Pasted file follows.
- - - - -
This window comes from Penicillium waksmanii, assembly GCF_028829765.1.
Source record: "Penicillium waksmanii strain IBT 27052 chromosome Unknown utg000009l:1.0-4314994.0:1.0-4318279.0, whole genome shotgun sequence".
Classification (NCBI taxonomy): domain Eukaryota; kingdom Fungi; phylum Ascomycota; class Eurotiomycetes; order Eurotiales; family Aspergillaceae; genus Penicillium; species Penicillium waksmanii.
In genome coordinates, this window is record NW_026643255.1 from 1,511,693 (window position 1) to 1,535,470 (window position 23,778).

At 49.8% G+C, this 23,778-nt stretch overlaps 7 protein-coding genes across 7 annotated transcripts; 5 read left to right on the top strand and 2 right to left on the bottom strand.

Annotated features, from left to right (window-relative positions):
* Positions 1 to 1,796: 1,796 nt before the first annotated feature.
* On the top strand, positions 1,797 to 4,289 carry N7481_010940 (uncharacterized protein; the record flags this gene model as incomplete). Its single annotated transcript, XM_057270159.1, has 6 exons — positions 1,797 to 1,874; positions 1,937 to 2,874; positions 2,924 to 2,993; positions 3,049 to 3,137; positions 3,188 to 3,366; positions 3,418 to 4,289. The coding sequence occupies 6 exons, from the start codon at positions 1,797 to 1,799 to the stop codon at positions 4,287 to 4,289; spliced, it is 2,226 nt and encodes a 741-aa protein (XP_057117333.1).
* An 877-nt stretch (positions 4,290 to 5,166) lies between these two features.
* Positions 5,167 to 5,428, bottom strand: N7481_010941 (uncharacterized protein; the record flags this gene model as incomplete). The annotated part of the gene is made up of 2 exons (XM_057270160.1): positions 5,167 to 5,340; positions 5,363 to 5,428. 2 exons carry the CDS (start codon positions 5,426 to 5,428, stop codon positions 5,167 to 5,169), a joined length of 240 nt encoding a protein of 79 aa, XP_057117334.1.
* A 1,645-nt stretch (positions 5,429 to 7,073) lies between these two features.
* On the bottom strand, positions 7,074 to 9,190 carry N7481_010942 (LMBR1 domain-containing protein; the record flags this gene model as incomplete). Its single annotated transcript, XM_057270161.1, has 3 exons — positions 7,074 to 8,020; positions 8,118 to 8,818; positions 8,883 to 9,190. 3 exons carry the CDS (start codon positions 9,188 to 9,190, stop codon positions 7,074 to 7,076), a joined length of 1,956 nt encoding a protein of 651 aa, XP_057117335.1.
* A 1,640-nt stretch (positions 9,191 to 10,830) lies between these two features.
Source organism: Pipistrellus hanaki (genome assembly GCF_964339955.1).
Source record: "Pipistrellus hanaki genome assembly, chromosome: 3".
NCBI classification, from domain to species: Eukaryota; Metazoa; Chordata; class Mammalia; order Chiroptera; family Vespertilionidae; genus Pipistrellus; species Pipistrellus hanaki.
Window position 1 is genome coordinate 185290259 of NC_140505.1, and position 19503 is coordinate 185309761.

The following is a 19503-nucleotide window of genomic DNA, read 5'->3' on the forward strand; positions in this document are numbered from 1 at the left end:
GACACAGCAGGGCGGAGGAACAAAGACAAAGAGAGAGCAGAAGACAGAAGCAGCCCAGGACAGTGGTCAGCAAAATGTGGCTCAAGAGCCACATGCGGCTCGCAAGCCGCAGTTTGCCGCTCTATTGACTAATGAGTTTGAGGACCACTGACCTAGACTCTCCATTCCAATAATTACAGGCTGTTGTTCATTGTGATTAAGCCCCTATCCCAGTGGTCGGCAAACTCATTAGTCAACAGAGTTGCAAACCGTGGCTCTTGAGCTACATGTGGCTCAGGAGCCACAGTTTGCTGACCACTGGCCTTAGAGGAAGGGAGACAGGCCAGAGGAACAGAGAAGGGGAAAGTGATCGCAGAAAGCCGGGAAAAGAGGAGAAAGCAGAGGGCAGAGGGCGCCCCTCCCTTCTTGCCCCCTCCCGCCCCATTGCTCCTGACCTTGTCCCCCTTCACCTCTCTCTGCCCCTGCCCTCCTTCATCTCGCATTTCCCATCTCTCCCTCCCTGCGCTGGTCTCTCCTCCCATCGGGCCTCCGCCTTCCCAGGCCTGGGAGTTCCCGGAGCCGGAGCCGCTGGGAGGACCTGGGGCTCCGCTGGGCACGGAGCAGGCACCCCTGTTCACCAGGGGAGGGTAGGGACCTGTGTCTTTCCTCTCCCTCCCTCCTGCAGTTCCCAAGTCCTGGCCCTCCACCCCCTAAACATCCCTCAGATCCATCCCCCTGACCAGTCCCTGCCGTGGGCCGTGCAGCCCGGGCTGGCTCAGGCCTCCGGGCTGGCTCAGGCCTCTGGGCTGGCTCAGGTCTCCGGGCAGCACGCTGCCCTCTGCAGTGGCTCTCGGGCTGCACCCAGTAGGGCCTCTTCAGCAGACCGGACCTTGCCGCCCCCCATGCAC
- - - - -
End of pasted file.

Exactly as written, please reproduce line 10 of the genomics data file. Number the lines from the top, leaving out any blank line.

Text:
* Positions 5,167 to 5,428, bottom strand: N7481_010941 (uncharacterized protein; the record flags this gene model as incomplete). The annotated part of the gene is made up of 2 exons (XM_057270160.1): positions 5,167 to 5,340; positions 5,363 to 5,428. 2 exons carry the CDS (start codon positions 5,426 to 5,428, stop codon positions 5,167 to 5,169), a joined length of 240 nt encoding a protein of 79 aa, XP_057117334.1.